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Famous Alarum Poems by Famous Poets

These are examples of famous Alarum poems written by some of the greatest and most-well-known modern and classical poets. PoetrySoup is a great educational poetry resource of famous alarum poems. These examples illustrate what a famous alarum poem looks like and its form, scheme, or style (where appropriate).

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by Lindsay, Vachel
...s white
As new-cut bread, and dull as life in cells,
O, scribes who dare forget how wild we are
How human breasts adore alarum bells.
You house us in a hive of prigs and saints
Communal, frugal, clean and chaste by law.
I'd rather brood in bloody Elsinore
Or be Lear's fool, straw-crowned amid the straw.
Promise us all our share in Agincourt
Say that our clerks shall venture scorns and death,
That future ant-hills will not be too good
For Henry Fifth, or Hotspur, o...Read More



by Keats, John
...s dull and earthly mould,
Yet shall my spirit lofty converse hold
With after times.—The patriot shall feel
My stern alarum, and unsheath his steel;
Or, in the senate thunder out my numbers
To startle princes from their easy slumbers.
The sage will mingle with each moral theme
My happy thoughts sententious; he will teem
With lofty periods when my verses fire him,
And then I'll stoop from heaven to inspire him.
Lays have I left of such a dear delight
That maids will...Read More

by Longfellow, Henry Wadsworth
...spake to his people;
Deep were his tones and solemn; in accents measured and mournful
Spake he, as, after the tocsin's alarum, distinctly the clock strikes.
"What is this that ye do, my children? what madness has seized you?
Forty years of my life have I labored among you, and taught you,
Not in word alone, but in deed, to love one another!
Is this the fruit of my toils, of my vigils and prayers and privations?
Have you so soon forgotten all lessons of love and forgivene...Read More

by Keats, John
...nt with bliss.
I have heard the cloudy thunder: Where is power?
Whose hand, whose essence, what divinity
Makes this alarum in the elements,
While I here idle listen on the shores
In fearless yet in aching ignorance?
O tell me, lonely Goddess, by thy harp,
That waileth every morn and eventide,
Tell me why thus I rave about these groves!
Mute thou remainest---Mute! yet I can read
A wondrous lesson in thy silent face:
Knowledge enormous makes a God of me.
Names, deeds, g...Read More

by Longfellow, Henry Wadsworth
...cale the Golden Dragon's nest.

And again the whiskered Spaniard all the land with terror smote;
And again the wild alarum sounded from the tocsin's throat;

Till the bell of Ghent responded o'er lagoon and dike of sand,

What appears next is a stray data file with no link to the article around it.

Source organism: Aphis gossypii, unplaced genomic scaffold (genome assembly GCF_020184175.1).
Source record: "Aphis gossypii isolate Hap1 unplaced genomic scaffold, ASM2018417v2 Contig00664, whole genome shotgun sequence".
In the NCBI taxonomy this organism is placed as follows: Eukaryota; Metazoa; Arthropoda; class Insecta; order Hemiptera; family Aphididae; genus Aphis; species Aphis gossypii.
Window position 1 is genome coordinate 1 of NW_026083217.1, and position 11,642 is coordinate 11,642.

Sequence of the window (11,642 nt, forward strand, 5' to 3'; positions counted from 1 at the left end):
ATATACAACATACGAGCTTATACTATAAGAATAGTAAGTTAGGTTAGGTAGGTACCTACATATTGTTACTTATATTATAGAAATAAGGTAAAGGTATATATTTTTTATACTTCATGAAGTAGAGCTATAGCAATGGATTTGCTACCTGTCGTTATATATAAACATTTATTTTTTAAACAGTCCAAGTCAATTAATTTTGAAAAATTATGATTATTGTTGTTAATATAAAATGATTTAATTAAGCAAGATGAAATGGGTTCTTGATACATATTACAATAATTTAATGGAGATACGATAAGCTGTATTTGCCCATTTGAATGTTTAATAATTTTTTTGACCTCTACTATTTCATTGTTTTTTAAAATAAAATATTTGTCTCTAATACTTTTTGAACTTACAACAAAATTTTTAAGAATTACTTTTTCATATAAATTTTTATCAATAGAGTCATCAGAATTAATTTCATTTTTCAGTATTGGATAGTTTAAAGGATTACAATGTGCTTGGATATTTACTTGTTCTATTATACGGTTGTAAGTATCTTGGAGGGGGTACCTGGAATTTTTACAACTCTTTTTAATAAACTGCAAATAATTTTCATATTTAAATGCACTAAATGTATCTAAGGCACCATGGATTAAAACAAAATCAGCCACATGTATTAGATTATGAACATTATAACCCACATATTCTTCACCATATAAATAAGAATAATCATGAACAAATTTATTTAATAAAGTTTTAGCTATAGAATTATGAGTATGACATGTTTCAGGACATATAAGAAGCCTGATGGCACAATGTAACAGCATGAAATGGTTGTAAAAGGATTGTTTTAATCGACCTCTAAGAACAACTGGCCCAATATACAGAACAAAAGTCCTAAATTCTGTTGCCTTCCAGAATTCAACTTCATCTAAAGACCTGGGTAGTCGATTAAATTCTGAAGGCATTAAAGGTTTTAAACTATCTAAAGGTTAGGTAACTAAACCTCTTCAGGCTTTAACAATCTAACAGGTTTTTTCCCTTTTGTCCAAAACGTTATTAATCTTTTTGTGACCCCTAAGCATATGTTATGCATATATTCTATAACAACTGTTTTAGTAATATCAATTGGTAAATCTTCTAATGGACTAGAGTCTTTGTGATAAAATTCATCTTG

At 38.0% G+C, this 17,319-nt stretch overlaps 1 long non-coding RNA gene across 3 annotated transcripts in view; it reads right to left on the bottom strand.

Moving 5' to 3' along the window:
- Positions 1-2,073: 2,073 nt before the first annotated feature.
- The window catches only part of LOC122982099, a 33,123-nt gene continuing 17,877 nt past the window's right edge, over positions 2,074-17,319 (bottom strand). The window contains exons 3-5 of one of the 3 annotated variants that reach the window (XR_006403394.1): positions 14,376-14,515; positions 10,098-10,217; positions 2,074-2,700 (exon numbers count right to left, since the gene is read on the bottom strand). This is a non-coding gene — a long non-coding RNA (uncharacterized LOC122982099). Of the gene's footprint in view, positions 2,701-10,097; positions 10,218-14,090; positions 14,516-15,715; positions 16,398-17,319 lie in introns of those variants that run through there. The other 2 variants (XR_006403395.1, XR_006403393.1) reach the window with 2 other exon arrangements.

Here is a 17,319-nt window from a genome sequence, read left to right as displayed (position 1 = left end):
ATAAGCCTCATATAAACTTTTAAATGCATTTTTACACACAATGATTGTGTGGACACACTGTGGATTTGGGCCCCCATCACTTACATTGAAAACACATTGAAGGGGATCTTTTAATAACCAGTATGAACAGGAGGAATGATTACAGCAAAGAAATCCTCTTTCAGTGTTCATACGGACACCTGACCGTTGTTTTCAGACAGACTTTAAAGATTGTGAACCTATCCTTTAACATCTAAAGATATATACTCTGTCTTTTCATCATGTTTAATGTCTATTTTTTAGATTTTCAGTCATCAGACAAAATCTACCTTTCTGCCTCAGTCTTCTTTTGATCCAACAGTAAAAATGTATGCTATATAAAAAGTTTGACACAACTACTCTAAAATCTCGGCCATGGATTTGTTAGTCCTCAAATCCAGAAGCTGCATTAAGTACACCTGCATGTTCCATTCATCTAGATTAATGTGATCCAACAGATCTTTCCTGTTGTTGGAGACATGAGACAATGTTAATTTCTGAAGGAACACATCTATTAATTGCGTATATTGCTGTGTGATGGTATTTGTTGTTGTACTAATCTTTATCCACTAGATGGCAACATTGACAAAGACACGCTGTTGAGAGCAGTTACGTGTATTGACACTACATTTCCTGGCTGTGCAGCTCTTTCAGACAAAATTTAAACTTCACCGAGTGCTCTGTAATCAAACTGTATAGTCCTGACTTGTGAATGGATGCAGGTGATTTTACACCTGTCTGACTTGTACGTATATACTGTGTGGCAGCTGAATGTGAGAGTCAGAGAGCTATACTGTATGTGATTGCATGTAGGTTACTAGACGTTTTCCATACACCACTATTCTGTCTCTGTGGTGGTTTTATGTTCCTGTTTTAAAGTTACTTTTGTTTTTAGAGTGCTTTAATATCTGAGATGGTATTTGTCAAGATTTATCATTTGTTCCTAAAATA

"I am Roland! I am Roland! there is victory in the land!"

Then the sound of drums aroused me. The awakened city's roar
Chased the phantoms I had summoned back into their graves once
more.

Hours had passed away like minutes; and, before I was awa...Read More



by Poe, Edgar Allan
...Of the bells, bells, bells,bells,
Bells, bells, bells-
To the rhyming and the chiming of the bells!

III

Hear the loud alarum bells-
Brazen bells!
What a tale of terror, now, their turbulency tells!
In the startled ear of night
How they scream out their affright!
Too much horrified to speak,
They can only shriek, shriek,
Out of tune,
In a clamorous appealing to the mercy of the fire,
In a mad expostulation with the deaf and frantic fire,
Leaping higher, higher, higher,
With ...Read More

by Longfellow, Henry Wadsworth
...Hampton Roads we lay, 
On board of the Cumberland, sloop-of-war; 
And at times from the fortress across the bay 
The alarum of drums swept past, 
Or a bugle blast 5 
From the camp on the shore. 

Then far away to the south uprose 
A little feather of snow-white smoke, 
And we knew that the iron ship of our foes 
Was steadily steering its course 10 
To try the force 
Of our ribs of oak. 

Down upon us heavily runs, 
Silent and sullen, the floating fort; ...Read More

by Keats, John
...melted, as the rose
 Blendeth its odour with the violet,--
 Solution sweet: meantime the frost-wind blows
 Like Love's alarum pattering the sharp sleet
Against the window-panes; St. Agnes' moon hath set.

 'Tis dark: quick pattereth the flaw-blown sleet:
 "This is no dream, my bride, my Madeline!"
 'Tis dark: the iced gusts still rave and beat:
 "No dream, alas! alas! and woe is mine!
 Porphyro will leave me here to fade and pine.--
 Cruel! what traitor could the...Read More

by Whitman, Walt
...law they are under now is enough. 

If otherwise, all came but to ashes of dung,
If maggots and rats ended us, then Alarum! for we are betray’d! 
Then indeed suspicion of death. 

Do you suspect death? If I were to suspect death, I should die now, 
Do you think I could walk pleasantly and well-suited toward annihilation? 

10
Pleasantly and well-suited I walk,
Whither I walk I cannot define, but I know it is good, 
The whole universe indicates that it is good, 
The pa...Read More

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